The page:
Tuesday, October 20, 2009
John 5:18 "...making himself equal to God"
John 5:18 ("Equal": Ison)
Dr. Walter Martin writes in his Kingdom of the Cults (36th printing - 1985):
"John 5:18 - He said that God was his Father, making himself equal with God.
"Concluding our chapter on this vital topic [the deity of Christ] is this verse that is self-explanatory.  The Greek term `equal' (ison) cannot be debated; nor  is it contextually or grammatically allowable that John is here recording what the Jews said about Jesus, as Jehovah's Witnesses lamely argue. The sentence structure clearly shows that John said it under the inspiration of the Holy Spirit, and not the Jews! Anyone so inclined can diagram the sentence and see this for himself.  No serious scholar or commentator has ever questioned it.  In the Jewish mind, for Jesus to claim to be God's Son was a claim to equality with God, a fact Jehovah's Witnesses might profitably consider!
"We see, then, that our Lord was equal with God the Father and the Holy Spirit in his divine nature, though inferior (as a man) by choice in His human nature as the last Adam (John 14:28; 1 Corinthians 15:45-47).  This text alone is of enormous value and argues powerfully for our Lord's Deity." - pp. 96-97.
(Martin also said earlier, "the term `equal' here [Phil. 2:6] is another form of ison ...  which again denotes absolute sameness of nature, thus confirming Christ's Deity." - p. 68.) [Bracketed numbers above have been added by me. # 1 and #6 are the same point]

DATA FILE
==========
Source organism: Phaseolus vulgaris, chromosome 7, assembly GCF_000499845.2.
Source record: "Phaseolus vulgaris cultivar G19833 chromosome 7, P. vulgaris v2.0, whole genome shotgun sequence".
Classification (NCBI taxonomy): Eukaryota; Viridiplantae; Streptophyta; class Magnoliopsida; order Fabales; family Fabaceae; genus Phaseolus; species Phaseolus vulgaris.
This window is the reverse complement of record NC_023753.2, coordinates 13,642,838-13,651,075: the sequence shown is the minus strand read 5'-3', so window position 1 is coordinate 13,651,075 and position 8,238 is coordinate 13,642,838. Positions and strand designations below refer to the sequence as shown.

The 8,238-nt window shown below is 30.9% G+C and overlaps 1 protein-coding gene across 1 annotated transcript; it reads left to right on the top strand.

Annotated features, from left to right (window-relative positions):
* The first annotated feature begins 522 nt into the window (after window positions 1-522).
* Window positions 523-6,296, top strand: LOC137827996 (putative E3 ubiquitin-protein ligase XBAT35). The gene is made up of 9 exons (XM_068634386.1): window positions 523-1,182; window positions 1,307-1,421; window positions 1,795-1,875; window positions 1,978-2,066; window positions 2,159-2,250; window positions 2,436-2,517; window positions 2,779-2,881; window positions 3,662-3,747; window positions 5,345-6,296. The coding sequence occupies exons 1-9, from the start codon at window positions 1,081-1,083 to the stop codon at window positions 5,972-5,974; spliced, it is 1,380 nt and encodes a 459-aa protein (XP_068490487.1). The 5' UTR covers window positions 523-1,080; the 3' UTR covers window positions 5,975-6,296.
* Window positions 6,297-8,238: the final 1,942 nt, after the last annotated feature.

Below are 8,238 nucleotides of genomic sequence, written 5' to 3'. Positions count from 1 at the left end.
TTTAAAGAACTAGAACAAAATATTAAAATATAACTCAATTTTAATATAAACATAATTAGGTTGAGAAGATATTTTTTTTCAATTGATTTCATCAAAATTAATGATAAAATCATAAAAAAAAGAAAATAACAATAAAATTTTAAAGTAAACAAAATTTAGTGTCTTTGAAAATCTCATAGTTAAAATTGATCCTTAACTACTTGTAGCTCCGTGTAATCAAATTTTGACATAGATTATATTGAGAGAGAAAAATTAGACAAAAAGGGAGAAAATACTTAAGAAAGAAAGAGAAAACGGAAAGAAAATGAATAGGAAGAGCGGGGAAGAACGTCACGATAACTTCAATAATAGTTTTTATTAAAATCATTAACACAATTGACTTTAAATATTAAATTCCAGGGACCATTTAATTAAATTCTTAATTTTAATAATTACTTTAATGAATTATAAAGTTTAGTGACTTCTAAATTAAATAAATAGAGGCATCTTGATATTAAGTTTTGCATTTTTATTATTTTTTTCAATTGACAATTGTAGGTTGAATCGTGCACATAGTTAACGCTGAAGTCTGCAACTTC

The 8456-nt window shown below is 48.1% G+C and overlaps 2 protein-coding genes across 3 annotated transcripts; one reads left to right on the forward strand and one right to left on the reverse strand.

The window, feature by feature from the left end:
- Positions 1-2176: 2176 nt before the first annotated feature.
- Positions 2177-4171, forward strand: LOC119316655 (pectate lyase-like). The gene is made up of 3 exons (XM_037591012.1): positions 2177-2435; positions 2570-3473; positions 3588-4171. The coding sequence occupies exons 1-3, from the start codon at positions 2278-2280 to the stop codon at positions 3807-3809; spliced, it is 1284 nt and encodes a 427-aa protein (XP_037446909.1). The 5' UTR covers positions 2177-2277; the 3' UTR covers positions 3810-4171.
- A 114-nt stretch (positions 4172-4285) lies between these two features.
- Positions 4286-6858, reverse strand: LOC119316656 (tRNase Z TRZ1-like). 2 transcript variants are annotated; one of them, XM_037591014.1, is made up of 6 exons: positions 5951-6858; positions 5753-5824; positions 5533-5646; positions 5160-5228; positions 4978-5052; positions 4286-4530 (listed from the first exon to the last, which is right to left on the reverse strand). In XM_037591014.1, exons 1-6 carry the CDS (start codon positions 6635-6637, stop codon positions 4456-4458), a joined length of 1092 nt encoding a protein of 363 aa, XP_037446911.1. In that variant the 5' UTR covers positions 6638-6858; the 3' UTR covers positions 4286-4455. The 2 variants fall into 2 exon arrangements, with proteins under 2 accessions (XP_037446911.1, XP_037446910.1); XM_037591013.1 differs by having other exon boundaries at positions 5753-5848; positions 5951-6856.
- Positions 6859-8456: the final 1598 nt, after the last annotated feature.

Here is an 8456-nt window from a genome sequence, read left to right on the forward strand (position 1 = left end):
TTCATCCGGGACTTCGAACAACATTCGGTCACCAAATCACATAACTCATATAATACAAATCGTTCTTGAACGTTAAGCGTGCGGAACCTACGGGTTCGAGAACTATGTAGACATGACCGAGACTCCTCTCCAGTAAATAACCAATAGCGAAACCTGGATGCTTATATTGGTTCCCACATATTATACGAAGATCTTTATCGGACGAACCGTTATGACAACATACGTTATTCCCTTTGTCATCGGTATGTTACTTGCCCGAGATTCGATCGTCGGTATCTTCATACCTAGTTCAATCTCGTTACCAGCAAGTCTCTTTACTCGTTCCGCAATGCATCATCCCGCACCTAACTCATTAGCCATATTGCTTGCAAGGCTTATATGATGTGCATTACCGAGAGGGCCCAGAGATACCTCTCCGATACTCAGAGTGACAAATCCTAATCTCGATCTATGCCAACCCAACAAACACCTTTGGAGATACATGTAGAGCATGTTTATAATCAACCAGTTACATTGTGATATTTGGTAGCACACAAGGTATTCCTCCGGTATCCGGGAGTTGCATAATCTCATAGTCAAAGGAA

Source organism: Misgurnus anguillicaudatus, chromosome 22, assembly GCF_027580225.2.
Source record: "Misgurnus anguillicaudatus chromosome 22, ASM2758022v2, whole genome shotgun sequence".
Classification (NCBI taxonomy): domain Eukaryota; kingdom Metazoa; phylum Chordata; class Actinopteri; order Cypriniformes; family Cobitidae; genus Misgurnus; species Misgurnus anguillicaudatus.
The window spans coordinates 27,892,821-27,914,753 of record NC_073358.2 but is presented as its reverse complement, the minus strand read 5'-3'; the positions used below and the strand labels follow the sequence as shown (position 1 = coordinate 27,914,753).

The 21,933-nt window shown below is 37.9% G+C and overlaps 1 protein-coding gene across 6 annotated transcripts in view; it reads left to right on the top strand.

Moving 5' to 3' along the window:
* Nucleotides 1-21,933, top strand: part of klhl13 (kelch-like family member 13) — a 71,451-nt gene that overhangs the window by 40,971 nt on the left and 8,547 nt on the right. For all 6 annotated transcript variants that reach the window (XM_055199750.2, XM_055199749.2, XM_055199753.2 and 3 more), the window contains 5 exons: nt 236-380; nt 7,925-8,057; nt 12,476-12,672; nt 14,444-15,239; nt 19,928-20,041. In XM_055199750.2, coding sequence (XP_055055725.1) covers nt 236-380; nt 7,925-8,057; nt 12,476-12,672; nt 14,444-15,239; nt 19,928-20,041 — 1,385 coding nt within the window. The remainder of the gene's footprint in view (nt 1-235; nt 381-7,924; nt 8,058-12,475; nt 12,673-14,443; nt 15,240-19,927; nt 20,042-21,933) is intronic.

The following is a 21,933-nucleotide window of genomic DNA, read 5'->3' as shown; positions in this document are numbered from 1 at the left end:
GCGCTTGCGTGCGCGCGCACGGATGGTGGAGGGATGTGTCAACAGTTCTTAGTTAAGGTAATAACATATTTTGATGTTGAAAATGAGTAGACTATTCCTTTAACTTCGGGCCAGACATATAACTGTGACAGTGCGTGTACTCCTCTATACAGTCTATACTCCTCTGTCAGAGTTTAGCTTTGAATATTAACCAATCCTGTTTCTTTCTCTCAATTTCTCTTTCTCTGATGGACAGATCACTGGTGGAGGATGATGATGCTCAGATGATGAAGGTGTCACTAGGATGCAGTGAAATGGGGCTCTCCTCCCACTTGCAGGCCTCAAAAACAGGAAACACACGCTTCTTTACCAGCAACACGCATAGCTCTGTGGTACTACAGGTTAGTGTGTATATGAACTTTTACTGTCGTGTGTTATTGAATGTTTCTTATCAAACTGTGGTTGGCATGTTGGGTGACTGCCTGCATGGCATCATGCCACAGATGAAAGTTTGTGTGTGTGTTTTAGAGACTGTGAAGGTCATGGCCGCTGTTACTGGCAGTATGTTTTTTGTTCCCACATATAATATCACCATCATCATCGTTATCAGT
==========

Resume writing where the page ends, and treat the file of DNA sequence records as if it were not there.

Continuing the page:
But here is how John 5:18 appears in its entirety:
"For this reason the Jews tried all the harder to kill him; not only was he breaking the Sabbath, but he was even calling God his own Father, making himself equal [ison] with God." - NIV.
You see, Jesus had just healed a man on the Sabbath (John 5:8, 9). Now the Jews had, by the accumulation of their man-made traditions, added hundreds of restrictions to their God-given Sabbath Law. Jesus frequently pointed out how terrible many of their traditions were in God's eyes and how they actually violated his word. At Matt. 15:6-9, for example, he said:
"you nullify the word of God for the sake of your tradition. You hypocrites! Isaiah was right when he prophesied about you: `These people honor me with their lips, but their hearts are far from me. They worship me in vain; their teachings are but rules taught by men.'" - NIV.
The Law of Moses was still in effect for all Jews (including Jesus, of course) until it was done away by Christ's death. Jesus, being the only perfect man, had to perfectly follow God's Law, including the Sabbath law, all his earthly life as a man.
So, the only real question concerning the Sabbath laws would have to be: what was really in accord with God's Sabbath requirements, and what were really the improper traditions of men concerning the Sabbath?
Jesus cleared up the problem of healing on the Sabbath: "it is lawful [in accord with God's intended requirements for the Sabbath] to do good on the Sabbath.'" Then he healed a man on the Sabbath. - Matt. 12:10-13.
It is clear, then, that healing on the Sabbath was actually lawful in God's eyes but unlawful in the eyes of the Jewish authorities only!
Obviously the Apostle John knew that Jesus had healed lawfully on the Sabbath. He knew that Jesus would never break the Sabbath as lawfully established by God. Only Jesus' Jewish opponents believed Jesus was breaking the Sabbath!